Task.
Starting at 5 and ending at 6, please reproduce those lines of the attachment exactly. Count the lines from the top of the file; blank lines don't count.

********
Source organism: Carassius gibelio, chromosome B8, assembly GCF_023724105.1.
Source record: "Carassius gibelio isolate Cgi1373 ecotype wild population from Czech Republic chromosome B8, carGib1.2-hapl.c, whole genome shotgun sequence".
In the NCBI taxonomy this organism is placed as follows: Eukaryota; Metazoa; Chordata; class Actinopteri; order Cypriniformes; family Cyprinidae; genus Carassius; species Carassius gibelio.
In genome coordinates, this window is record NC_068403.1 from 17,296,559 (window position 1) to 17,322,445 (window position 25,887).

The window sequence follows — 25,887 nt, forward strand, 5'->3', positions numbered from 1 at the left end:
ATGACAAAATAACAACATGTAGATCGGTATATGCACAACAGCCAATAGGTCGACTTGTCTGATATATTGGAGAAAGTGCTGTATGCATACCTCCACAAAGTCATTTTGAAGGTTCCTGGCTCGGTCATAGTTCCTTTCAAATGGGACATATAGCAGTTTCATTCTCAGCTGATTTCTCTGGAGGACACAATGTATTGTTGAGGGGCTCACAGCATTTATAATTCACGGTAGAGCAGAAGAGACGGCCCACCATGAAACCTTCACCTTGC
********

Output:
The window sequence follows — 25,887 nt, forward strand, 5'->3', positions numbered from 1 at the left end:
ATGACAAAATAACAACATGTAGATCGGTATATGCACAACAGCCAATAGGTCGACTTGTCTGATATATTGGAGAAAGTGCTGTATGCATACCTCCACAAAGTCATTTTGAAGGTTCCTGGCTCGGTCATAGTTCCTTTCAAATGGGACATATAGCAGTTTCATTCTCAGCTGATTTCTCTGGAGGACACAATGTATTGTTGAGGGGCTCACAGCATTTATAATTCACGGTAGAGCAGAAGAGACGGCCCACCATGAAACCTTCACCTTGC